A bad workman always blames his tools – but good work is impossible without the right tools. As you continue in your work, you become attached to certain things, and some, I have found, make possible a huge leap forward.  Here are ten.

Sod’s Law says that anything that can go wrong will go wrong, but there’s also Sod’s Second Law: before you can do anything you have to do something else. Preparation is essential, and without well-prepared clay it’s hard to make anything well – and the clay has to be mixed and kneaded. Doing it by hand is pretty back-breaking, and my most useful tool is a Rohde pug mill. It’s German and designed from first principles, unlike the Staffordshire pug mills, which have remained unchanged for God knows how long and are grossly inferior.

Made of brass or aluminium, these will check the shape and smooth the side of pots on the wheel.  The traditional profile was used to check the inside of a vessel by throwers of Stoke on Trent, after which the turner would place it on a horizontal lathe for trimming. You can still see this method of working in the Wedgwood factory in Barlaston, Staffs. I have made several, but I particularly like one made by Kevin Millward, which is very versatile.

Flat, shallow vessels have to have their bases trimmed by running a sharp tool over them. There are several shapes and sizes, but this one does just about everything, with its sharp point to shape up the most uneven parts, its flat side for dealing with larger areas and its round back. It needs to be kept sharp, so I’m grateful for my…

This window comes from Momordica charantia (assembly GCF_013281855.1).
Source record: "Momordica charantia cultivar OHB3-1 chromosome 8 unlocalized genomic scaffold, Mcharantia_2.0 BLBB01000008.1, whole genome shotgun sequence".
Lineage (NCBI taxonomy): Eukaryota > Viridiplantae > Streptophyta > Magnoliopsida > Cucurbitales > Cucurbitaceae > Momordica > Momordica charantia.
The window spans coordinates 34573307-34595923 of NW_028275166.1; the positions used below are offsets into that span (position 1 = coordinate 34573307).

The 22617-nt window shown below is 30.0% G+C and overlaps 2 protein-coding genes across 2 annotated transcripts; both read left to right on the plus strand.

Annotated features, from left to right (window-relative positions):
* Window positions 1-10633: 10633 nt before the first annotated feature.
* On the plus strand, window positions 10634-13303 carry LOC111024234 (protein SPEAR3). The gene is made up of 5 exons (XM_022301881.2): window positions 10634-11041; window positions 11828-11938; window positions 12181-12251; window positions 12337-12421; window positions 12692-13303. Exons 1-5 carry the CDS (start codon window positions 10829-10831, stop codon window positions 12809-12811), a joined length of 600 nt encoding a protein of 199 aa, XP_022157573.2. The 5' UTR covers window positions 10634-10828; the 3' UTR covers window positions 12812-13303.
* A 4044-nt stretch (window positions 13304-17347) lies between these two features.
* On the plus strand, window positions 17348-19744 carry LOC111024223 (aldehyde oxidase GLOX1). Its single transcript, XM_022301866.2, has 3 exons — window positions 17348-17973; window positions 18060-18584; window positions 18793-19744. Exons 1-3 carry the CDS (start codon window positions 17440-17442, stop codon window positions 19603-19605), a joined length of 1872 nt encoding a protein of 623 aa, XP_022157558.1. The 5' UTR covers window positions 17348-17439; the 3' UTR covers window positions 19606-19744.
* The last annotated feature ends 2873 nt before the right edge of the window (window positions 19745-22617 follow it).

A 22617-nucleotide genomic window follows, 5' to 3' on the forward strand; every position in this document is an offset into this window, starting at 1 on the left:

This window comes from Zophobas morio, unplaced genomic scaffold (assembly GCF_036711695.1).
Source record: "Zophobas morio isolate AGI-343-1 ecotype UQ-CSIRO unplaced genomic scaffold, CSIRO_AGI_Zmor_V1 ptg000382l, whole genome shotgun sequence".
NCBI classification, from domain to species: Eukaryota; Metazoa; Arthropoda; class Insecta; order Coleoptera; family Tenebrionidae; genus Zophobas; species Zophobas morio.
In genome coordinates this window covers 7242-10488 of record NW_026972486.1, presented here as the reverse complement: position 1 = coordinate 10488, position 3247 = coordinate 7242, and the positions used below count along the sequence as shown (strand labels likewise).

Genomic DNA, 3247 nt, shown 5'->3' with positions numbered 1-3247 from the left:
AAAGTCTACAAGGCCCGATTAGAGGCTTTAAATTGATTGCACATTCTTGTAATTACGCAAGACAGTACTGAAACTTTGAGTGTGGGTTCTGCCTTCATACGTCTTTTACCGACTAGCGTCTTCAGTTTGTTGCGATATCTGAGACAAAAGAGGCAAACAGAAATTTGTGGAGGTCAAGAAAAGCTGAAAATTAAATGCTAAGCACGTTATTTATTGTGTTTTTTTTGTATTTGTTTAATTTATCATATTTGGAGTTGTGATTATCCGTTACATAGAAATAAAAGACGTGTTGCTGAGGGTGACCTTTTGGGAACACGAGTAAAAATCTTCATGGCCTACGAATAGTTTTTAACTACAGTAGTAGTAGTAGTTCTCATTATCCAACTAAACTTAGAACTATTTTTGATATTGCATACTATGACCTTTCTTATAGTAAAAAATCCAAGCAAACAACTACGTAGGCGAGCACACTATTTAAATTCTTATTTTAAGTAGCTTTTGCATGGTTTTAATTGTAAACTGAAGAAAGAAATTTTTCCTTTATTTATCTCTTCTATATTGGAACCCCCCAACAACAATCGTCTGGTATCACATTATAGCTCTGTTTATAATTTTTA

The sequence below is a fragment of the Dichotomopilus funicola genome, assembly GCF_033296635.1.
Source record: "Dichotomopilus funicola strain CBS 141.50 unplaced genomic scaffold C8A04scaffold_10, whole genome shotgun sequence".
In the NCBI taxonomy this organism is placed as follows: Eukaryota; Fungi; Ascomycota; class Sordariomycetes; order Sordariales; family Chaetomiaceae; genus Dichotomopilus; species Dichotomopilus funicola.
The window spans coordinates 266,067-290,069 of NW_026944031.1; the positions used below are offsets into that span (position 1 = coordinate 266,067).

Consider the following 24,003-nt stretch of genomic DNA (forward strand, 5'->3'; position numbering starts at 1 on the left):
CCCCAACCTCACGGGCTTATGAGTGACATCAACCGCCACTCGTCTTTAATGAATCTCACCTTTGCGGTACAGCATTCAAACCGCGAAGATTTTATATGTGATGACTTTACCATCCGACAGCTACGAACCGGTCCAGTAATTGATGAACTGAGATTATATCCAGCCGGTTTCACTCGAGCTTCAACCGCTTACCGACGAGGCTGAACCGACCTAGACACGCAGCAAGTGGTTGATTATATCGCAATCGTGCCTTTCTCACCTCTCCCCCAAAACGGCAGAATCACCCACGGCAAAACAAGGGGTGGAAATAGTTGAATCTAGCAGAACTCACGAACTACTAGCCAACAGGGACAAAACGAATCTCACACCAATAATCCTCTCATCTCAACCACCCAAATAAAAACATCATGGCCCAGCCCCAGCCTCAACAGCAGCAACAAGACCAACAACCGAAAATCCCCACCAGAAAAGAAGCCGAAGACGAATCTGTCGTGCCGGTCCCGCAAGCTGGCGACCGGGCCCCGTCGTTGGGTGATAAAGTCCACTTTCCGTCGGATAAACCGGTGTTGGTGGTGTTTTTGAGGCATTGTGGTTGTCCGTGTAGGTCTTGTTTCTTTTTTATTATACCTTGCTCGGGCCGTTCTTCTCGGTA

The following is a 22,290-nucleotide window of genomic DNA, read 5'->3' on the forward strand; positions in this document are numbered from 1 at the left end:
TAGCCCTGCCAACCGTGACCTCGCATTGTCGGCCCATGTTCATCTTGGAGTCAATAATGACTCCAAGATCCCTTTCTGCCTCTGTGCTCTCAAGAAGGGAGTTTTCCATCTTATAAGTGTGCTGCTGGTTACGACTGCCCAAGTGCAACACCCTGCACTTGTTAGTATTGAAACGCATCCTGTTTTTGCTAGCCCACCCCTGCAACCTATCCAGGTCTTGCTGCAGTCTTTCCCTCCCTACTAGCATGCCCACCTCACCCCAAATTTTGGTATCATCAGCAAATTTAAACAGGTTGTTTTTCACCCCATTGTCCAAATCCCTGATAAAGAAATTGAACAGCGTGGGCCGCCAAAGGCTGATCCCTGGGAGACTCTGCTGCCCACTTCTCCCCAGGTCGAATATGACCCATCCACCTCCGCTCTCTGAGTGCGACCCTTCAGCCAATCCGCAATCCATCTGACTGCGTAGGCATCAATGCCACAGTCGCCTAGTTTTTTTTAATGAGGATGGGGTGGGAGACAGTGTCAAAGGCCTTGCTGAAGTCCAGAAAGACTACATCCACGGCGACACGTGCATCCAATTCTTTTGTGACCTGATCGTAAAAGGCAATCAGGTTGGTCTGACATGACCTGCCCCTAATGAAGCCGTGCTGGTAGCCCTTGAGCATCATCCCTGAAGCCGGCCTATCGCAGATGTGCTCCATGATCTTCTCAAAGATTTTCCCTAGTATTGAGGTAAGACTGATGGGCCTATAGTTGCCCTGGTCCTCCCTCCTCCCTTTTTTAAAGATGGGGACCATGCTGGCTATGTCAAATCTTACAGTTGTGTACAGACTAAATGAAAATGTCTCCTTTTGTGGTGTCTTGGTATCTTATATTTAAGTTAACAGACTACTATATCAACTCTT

Amazingly cheap and effective, it puts a good edge on tools, cleans up the knackered blades of old screwdrivers, will sharpen a pencil when I can’t find a knife.

Little sponge on a stick for cleaning up tight corners.

For testing glazes and colours between firings in the big kiln. I bought it from a school, which, typically, had stopped teaching pottery. It takes as long to heat up as the big kiln but it cools in twelve hours instead of thirty-six because the walls are thinner. Occasionally a customer wants just one mug in a pattern I don’t have in stock – good for that too.

These little ones, bought for a fiver, hold rigid, are accurate and good for checking the width of foot rings when turning.  Unfortunately made of mild steel, so they rust.

A rigid gauge-post is essential for throwing regular shapes. The pointer is set at the top level of your pot; you can have more if you want to measure different diameters elsewhere. I bought one with heavy base and a rubber pointer, both absolutely useless because they move, which defeats the object, so I’ve completely re-engineered it. I got rid of the base and replaced the steel rod with a brass one, which is bolted firmly to the back of my wheel, and I replaced the flexible pointer with a wooden one.

Things are always being assembled and disassembled in my studio, and for speed of working a power driver can’t be matched.

What did we do before plastic sheeting?  Used wet sacking.  I’m old enough to remember it – it was horrible. To prevent assembled pots  from cracking (because different parts are drying at different rates) they’re wrapped until “equalised” (i.e., the parts have a similar amount of moisture in them and are all drying at the same rate). If you ever wondered if plastic sheeting really is biodegradable, I can tell you it is. After about ten years, my biodegradable black bin liners are beginning to fall apart.

You may have noticed that I didn’t include a wheel or my big kiln.  Although I use one, a wheel isn’t necessary for ceramics, there are several other ways of making. Big kiln, yes; but it’s little things like the grinding wheel and the power driver that give me the most pleasure.

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